Game Reviews

Flat Heroes [Deck 13]


ESRB: EveryonePlatform: Nintendo Switch
Release DateAug 02, 2018
No. of Players: up to 4 players
Category: Action, Arcade, Party, Platformer
Publisher: Deck 13
Developer: Parallel Circles


There is a certain movement that has started to gain momentum in the past few years that flies in the face of science. A movement that riles up vicious debates on social media and in the real world. A movement that leaves many confused how it ever even got started. This movement is the Flat Earthers. What? What else could I have possibly been referring to? I mean how is it possible that there are people in this world that just outright disregard the hard fact that the Earth is spherical? Add in the fact that some of these same people also believe in other insane theories, like the theory that our bodies do not need medicine because it creates its own, and that becomes why some of us pick up games to escape from them. In this instance, is Flat Heroes enough of a distraction or will gamers be scrambling to find another escape?   

In Flat Heroes the purpose of this game is simple: the player must avoid being hit by the projectiles that will appear within the single squared area on the middle of the screen. These projectiles in the beginning appear and are then shot in a single direction. The player may avoid them by moving to the right or the left, jumping, double jumping, dashing mid-air, and/or sticking to the platforms in a level or the sides of the square. As the player progresses through the ten worlds of fifteen levels a piece, for a total of one hundred-fifty levels, the bullets are joined by guided bullets that chases the player’s square, lasers, and bouncing blobs among other enemies while the player only adds a pulse that can detonate nearby projectiles. Some of the mechanic combos required are interesting and downright rewarding once the player realizes what they pulled off.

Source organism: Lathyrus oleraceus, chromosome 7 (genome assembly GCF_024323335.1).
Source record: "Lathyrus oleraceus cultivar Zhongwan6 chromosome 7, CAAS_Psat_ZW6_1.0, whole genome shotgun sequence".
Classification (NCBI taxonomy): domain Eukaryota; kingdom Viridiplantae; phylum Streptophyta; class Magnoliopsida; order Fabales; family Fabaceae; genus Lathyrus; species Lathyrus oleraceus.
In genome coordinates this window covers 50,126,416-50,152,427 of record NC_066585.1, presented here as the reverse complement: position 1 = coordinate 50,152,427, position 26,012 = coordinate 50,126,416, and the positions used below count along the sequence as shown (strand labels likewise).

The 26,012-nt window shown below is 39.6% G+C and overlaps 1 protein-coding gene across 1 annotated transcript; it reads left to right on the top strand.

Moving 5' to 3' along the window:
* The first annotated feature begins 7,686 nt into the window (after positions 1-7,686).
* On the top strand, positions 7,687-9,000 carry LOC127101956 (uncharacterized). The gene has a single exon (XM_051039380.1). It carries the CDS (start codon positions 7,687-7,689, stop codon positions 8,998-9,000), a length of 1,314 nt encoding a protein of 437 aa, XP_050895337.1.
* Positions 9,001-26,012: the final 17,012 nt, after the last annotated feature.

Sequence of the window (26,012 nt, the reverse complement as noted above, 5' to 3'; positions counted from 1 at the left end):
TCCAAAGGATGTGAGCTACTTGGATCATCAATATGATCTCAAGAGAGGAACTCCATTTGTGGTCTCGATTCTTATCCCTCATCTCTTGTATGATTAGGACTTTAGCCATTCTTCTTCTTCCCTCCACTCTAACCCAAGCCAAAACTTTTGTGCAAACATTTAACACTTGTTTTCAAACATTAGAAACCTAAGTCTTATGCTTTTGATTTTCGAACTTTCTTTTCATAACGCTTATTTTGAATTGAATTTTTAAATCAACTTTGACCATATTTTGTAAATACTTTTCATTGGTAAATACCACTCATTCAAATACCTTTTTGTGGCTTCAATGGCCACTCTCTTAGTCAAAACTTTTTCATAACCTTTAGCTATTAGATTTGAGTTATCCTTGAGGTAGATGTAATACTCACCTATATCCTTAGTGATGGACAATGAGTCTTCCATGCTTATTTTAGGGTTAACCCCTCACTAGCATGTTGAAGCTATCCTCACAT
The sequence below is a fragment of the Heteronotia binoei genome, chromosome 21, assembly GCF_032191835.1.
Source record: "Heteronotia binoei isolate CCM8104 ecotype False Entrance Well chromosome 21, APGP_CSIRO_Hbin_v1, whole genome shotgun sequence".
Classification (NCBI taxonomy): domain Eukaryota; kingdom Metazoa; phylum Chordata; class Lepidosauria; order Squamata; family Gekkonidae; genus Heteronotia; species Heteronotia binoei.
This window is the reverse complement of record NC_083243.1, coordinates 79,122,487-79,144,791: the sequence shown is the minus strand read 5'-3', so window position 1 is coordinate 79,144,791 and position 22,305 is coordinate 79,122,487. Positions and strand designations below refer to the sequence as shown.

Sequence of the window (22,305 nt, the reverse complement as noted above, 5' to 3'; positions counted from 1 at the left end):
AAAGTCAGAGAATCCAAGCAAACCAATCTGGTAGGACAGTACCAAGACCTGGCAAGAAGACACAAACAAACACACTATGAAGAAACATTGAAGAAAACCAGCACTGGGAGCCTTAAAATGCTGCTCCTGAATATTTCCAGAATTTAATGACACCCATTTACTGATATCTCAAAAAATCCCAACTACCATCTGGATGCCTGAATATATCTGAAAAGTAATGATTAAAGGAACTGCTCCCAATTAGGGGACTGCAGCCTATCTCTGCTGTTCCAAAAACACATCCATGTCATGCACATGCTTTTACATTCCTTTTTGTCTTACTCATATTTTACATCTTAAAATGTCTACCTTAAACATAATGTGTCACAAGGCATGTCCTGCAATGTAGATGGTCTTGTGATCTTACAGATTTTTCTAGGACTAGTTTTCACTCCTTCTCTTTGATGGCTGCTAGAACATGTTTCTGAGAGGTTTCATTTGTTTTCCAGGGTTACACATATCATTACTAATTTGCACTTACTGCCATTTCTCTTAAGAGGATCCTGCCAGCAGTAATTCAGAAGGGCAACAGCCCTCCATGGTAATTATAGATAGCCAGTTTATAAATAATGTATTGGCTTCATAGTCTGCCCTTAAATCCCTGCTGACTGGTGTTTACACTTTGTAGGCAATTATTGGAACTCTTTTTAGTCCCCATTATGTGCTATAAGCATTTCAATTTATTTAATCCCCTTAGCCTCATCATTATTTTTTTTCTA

The campaign with its one hundred-fifty levels provides a sizable chunk of content in one mode alone, but outside of the boss fights for each world, most of the levels are uninterestingly simple to figure out and outright dull. With this much content to be had, there is a magnitude of potential gameplay time to be found. However, the player will most likely lose interest before even nearing the end of the game. Luckily, the game also features a survival mode where the player (or players) must… well, survive as long as possible, while there is a more competitive Versus mode in which players face off against one another. Another aspect of the game is that it promotes couch co-op prominently throughout the game as four players can play locally on one Switch in all game modes. While these modes help keep the game fresh, the limited appeal for these modes means the potential impact is itself limited. 

On the quality of life side of things, Flat Heroes is again a mixed bag. On the one hand, I enjoyed being able to change the background of the main menu by using the bumpers, but the selection never seemed to stick over different play sessions, which was disappointing and made me question the point of the feature to begin with. Additionally, there is no settings menu in sight, not even when the player pauses in game. The latter of these two negatives is a glaring omission, as a settings menu is one of the foundation points of a video game. There is also the fact that there is no tutorial on what the game is about and what the limited controls are. This leads to a quick trial by fire of a first level, but the controls are simple enough that things quickly work themselves out. 



While it is appreciated that Flat Heroes does encourage critical thinking and twitch reactions, the fact that the game is such a dull and prolonged product really hurts itself in the long term. While there are gamers that will enjoy the game and the mental aspect of it, the developers really overshot the number of levels these gamers would be willing to tolerate. The fact there are foundational elements missing like a settings menu and even a quick tutorial really starts to test the patience of the player. It does help that the controls are fluid and there are no technical issues found throughout our experience with the game, but these are minor saving graces for a game that will most likely get lost in the shuffle with the overabundance of games in this genre. While not all heroes wear capes, they should not be a flat, mundane surface either, and that is exactly where Flat Heroes falls on the scale. (Ryan Williford; Gaming Editor) 


Review copy provided by Deck 13; Reviewed on the Nintendo Switch in handheld mode. 


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